News & Current Affairs

October 2, 2008

Britain’s top policeman resigns

Britain’s top policeman resigns

Metropolitan Police Commissioner Sir Ian Blair has announced his resignation, blaming a lack of support from London mayor Boris Johnson.

Sir Ian said that “without the mayor’s backing I do not think I can continue”.

Mr Johnson, who took over as chairman of the police authority on Wednesday, praised his service but said the Met would benefit from “new leadership”.

Home Secretary Jacqui Smith said deputy commissioner Sir Paul Stephenson will take over as acting head of the Met.

Prime Minister Gordon Brown said Sir Ian had made a “huge personal contribution to the safety and security of our country”.

He paid tribute to Sir Ian’s leadership at the time of the July 2005 suicide bomb attacks on London’s transport system.

Ms Smith said: “I pay tribute to Sir Ian for the massive reductions in crime that his leadership of the Met has overseen and his continuing efforts to tackle gun, gang and knife crime.”

“His part in leading neighbourhood policing across London has led to Londoners being safer and more confident.”

Mr Johnson, who has repeatedly avoided publicly backing Sir Ian since being elected mayor in May, had called for the commissioner to be directly accountable to City Hall.

Speaking after Sir Ian’s resignation, the mayor said: “There comes a time in any organisation when it becomes clear it would benefit from new leadership and clarity of purpose. I believe that time is now.”

The former London mayor Ken Livingstone said the circumstances of the resignation appeared to be a political decision.

“Whoever now takes the job as Sir Ian’s successor will know that they may be asked to leave at a change of election.”

‘No secrets’

Sir Ian, who became the UK’s top police officer in February 2005, said he would be stepping down on 1 December.

Defending his record, Sir Ian said: “I am resigning not because of any failures of my service and not because the pressures of the office and the many stories that surround it are too much.

The new mayor made clear, in a very pleasant and determined way, that he wished there to be a change of leadership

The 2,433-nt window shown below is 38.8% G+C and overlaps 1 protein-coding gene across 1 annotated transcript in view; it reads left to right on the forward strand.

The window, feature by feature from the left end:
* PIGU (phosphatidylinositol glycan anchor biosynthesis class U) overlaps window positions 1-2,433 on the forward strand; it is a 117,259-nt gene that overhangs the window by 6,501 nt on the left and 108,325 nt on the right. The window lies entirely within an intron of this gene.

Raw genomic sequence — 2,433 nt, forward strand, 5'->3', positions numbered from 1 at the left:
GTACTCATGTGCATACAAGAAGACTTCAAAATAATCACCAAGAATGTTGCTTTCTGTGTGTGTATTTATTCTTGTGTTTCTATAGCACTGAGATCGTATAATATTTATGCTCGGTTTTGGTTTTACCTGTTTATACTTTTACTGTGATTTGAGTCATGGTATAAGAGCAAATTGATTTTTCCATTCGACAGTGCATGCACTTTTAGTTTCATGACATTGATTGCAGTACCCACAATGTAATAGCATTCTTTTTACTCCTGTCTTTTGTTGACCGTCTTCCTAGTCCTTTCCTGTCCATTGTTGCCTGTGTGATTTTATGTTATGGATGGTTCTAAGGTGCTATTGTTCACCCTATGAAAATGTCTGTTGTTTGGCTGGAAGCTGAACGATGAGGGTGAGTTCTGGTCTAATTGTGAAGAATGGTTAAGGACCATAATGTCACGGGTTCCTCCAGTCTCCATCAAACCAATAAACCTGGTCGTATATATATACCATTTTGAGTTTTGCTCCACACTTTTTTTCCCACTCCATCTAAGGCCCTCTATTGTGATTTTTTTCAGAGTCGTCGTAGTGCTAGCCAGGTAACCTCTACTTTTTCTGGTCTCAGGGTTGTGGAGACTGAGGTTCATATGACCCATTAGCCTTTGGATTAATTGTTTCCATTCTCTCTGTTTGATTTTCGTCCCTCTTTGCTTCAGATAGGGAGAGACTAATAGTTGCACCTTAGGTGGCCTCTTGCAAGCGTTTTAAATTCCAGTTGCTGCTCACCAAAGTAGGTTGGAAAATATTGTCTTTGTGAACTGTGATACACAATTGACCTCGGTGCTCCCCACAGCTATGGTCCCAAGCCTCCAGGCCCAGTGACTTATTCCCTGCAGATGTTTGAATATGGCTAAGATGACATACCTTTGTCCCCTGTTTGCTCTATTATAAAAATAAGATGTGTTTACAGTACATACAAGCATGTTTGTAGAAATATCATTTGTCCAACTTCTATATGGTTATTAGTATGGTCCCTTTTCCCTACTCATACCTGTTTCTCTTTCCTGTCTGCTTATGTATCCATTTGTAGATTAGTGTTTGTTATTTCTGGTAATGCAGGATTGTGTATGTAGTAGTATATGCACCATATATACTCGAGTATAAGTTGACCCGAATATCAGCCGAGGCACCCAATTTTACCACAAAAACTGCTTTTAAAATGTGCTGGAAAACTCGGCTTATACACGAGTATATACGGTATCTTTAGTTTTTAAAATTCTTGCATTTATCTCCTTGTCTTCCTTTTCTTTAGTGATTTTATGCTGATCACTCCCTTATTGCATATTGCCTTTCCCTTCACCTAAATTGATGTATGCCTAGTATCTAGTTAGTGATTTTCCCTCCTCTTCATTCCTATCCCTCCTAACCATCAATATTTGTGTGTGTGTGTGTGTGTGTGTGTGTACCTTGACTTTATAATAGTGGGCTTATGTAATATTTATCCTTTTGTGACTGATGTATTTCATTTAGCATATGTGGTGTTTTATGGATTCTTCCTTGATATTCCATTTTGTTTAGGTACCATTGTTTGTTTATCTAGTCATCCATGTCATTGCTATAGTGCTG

Sir Ian Blair

“I am resigning in the best interests of the people of London and of the Metropolitan Police Service.”

He said he had wanted to stay on until his contract ran out in February 2010.

“However, at a meeting yesterday the new mayor made clear, in a very pleasant and determined way, that he wished there to be a change of leadership at the Met.”

Sir Ian’s tenure has been dogged by controversy.

MPA auditors are in the process of examining Scotland Yard contracts given to consultancy firm Impact Plus, run by a friend.

Sir Ian has said he had been “open and straightforward in informing both the MPS [Metropolitan Police Service] and the MPA about my relationship with someone who was subsequently awarded a contract with the MPS”.

Sir Ian has also faced criticism over the racism row involving the Met’s most senior Asian officer Tarique Ghaffur.

There have been questions too about his handling of events surrounding the 2005 death of Jean Charles de Menezes, who was shot dead at Stockwell Underground station in south London after being mistaken for a suicide bomber.

The Met Police were later convicted of a health and safety offence over the incident.

Erionaldo da Silva, speaking on behalf of the de Menezes family, said Sir Ian should have resigned three years ago and the decision to do so now should not deflect attention from Jean Charles’ ongoing inquest.

Shadow home secretary Dominic Grieve said Sir Ian had taken the “right decision” in standing down.

“We have been calling for Sir Ian to step down for almost a year – since the serial and systematic failings at the Metropolitan Police [service] disclosed during the de Menezes trial – whilst cabinet ministers from the PM onwards continued to express total confidence in him.


It’s a very difficult job, and I don’t believe that he did badly, but he needs to go

Nic Brough, London

“It is now clear that they have shown a serious lack of judgment about the leadership of the most important police force in Britain.

“It is vital that a successor is appointed who can restore public confidence.”

Lib Dem home affairs spokesman Chris Huhne said Sir Ian “had become part of the Met’s problem, not its solution”.

“His resignation is long overdue following a string of embarrassments for his force… the Met now needs a tough professional, not a wannabe politician.”

Sir Edward Henry was the last commissioner of the Metropolitan Police to quit in 1918. His departure came after the hugely damaging police strike of that year, the last time officers were allowed to walk out.

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